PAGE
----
Thursday, August 25, 2011

The House is a Nest for Dreaming: "The Sober Cabin" by Lois Minsky

The dream of a cabin over and over, in the woods, green gabled, dark with character. My mother was waiting for me there.

It was a home beyond any home I had ever known. A home with room enough for my thoughts. Shelves for my books. White scallop-edged curtains on every window.

The story theme of shyness and disability arranged in the corner table by a glass menagerie sitting on a rounded wood table in the corner of the room. It all looking to me like a diagram of what to figure out in this life, with elephants, ducks and horses patiently waiting. It was a place to be safe from all the storms. The basement grounded deep in the earth giving gravity to what moves inside. I am able to be still. I am a master of reflection here. It feeds me beyond bread. My heart can feel its beat.

Only I know what I overcame to belong here. The constant pounding thoughts, the hammering words given to children. "Stupid, Lazy, why did I have you? What are you good for? I hope God punishes you like he did me." The screams over a spoon left in the sink. The silence that holds no peace.

It was a cabin strong enough for my personal storms. Strong enough for love to enter. My mother waited for me there, years after dying and being reborn. The exhaustion I feel with each dream repeating itself over and over. My mother comes alive each time five years after her death and I must explain to everyone how this happens only to me - she is dead - she is alive, I must adjust and then she leaves again. Of her own choosing, gone with no known address, and again I grieve into exhaustion. Trying to explain how this keeps on happening in my soul : torrential storms that just pass over leaving every tree and branch bent under the weight of wind and water.

Lois Minsky lives with her golden retriever, Parker Quinn, in Burlington, Vermont where she reads, occasionally writes, and works. You can catch up with her at her blog: Not Sure Where I Am

Tuesday, August 16, 2011

August in Minnesota: Perfect Day

Today will be a perfect day. The stillness and the color of light in the sky predict this. The sound of a motor over the lake dies away, another begins; the water is smooth, precise, breathless and without a ripple. I wake with so much love for Josh today, hold him tightly wrapped in my arms and legs. Later he looks for names for the baby in a book at the kitchen counter. Now only stillness, a fragile, quickly stolen noise keeps me company. How long was the longest silence? The waves from the motor boat wash against shore once, twice only. Over the dimpled sand of the beach shadows bend. I am blessed today with this solitary room and this window facing the shore of the lake, a beach I know well. A beach I ran across as a child.

What was it to be a child, so small in my body and big of mind with feeling spirit?

These are not sentences but interruptions that cut like a crosshatch[ed] pattern over an image of beauty. The lost sound of cut language enters here and we listen with our mouth with our body of skin, the mind rendered less useful. Posy ricochets off the page, which is no longer a page, no longer something one can keep between her fingers, before sleep touching her words, running her hand along the edge of her whole world. Now something else so easily misplaced so oddly wound together—up down—do I feel this language the same when it is no longer born out of a work of the body? When it is typed into space, empty of body? I scroll up and cut away an entire limb, scroll down and paste a face on the knee.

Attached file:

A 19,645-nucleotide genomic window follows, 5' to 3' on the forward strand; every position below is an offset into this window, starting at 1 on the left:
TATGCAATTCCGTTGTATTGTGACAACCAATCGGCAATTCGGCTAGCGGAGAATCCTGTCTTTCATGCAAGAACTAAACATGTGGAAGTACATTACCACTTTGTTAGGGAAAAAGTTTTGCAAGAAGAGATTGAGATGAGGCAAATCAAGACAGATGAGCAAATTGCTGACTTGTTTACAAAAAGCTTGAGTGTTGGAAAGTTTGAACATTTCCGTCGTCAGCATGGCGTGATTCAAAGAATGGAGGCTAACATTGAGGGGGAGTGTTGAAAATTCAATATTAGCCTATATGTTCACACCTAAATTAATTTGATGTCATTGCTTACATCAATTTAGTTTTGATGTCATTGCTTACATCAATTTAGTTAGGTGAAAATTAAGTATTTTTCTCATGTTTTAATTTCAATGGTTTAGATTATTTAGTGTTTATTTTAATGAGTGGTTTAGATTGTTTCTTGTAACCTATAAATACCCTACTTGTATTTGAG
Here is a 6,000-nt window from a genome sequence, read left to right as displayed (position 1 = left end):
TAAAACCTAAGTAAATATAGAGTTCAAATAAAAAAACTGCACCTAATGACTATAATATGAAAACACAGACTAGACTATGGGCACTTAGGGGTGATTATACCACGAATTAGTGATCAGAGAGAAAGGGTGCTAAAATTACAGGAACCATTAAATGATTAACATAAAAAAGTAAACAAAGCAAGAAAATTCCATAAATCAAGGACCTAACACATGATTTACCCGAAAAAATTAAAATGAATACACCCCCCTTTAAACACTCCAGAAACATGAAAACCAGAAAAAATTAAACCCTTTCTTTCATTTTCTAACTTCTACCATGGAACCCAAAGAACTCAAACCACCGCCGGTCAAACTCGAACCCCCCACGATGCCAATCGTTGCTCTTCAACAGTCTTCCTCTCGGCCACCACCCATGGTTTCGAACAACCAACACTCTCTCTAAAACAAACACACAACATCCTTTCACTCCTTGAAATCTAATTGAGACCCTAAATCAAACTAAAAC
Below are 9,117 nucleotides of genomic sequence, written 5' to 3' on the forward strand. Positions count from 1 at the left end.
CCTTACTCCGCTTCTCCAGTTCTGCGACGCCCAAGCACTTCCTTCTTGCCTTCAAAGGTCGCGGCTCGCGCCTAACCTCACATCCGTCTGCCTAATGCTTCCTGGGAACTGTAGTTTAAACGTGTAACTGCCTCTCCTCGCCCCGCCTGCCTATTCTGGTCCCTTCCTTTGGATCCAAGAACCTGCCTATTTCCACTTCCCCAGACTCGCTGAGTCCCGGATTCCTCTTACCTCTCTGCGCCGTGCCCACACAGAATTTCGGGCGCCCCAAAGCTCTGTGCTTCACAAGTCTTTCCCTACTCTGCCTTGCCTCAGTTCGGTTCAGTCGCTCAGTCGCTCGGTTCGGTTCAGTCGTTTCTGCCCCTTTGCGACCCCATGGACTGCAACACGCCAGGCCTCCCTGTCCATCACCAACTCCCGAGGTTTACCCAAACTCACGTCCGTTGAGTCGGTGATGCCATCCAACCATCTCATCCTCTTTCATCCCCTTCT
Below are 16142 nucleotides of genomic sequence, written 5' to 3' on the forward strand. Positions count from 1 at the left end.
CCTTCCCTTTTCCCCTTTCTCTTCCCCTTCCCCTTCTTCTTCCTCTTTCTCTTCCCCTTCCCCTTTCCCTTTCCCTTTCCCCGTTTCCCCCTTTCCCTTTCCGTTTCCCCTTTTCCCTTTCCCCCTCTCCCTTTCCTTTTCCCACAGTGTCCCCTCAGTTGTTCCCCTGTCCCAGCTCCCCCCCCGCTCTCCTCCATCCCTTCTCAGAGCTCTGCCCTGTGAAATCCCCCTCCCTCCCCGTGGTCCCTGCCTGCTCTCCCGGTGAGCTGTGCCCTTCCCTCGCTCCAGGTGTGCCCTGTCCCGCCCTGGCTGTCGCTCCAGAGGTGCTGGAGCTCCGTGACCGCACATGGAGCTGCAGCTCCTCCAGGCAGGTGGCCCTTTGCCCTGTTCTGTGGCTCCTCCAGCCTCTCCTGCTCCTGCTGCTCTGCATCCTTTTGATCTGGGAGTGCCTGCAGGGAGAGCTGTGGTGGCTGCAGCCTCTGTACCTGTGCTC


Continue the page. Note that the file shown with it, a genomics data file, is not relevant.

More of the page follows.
And what is my body? House for two. Our child so small it still lives between my hip bones after all these weeks, these three and a half months. People tell me (I don’t know, in joking) that I house a parasite. I am not offended or amused. This child is growing out of my body feeding on me; for the first time I am forced to wonder truly about the science of something after so many years of preferring my own stories.

What was it to be a child, to know so much and get away with your knowing as grownups have mostly forgotten?

The sound of a duck, quack quack, interrupts the carried away nature of my thoughts. How silly to hear a duck quack! The slightest breeze moves through my room. The quacking sounds horse now, a frog in the duck’s throat. Josh has gone for the day. Soon I will be called up to the house for pleasant conversation with my mother and company.

First, however, today will be a perfect day: a still thought will rise out of the quiet, clean sky and I will work to harness it, to give it skin and make it mine.

full term pregnancy

Monday, August 8, 2011

The House is a Nest for Dreaming: "Home" by Susan V. Weiss

If I say I’m going home after a slew of errands, I’m perfectly clear about where I’m headed: my little three-bedroom house with a yard the size of a playing card. But when prompted with the word “home”, I feel directionless, without route or destination. In the bigger picture, for most of my life, I suppose that “home” has been my family’s house in eastern Pennsylvania. Even though at some time during young adulthood I asserted to my parents, “This isn’t my home! Boston is my home now!” that was the place. The big womb. The X where gravity ended.